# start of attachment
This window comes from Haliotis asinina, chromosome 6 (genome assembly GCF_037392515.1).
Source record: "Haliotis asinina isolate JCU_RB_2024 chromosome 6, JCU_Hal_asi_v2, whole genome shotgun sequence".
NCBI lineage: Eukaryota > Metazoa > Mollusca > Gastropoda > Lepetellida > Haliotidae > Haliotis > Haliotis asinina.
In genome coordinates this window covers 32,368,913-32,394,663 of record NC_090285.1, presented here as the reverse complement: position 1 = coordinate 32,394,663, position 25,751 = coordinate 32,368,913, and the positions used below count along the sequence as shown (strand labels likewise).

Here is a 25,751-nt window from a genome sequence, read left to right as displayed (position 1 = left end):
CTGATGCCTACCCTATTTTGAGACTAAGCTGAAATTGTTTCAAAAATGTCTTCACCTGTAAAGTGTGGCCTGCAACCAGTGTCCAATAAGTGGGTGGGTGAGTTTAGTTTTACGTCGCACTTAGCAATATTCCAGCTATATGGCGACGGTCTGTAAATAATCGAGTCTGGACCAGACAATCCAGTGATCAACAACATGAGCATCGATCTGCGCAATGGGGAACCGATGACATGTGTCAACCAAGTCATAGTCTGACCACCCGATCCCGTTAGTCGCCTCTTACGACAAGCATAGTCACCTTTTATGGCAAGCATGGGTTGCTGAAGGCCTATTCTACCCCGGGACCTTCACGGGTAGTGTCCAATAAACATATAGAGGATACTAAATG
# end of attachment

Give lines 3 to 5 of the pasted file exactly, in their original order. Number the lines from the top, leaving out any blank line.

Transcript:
NCBI lineage: Eukaryota > Metazoa > Mollusca > Gastropoda > Lepetellida > Haliotidae > Haliotis > Haliotis asinina.
In genome coordinates this window covers 32,368,913-32,394,663 of record NC_090285.1, presented here as the reverse complement: position 1 = coordinate 32,394,663, position 25,751 = coordinate 32,368,913, and the positions used below count along the sequence as shown (strand labels likewise).

Here is a 25,751-nt window from a genome sequence, read left to right as displayed (position 1 = left end):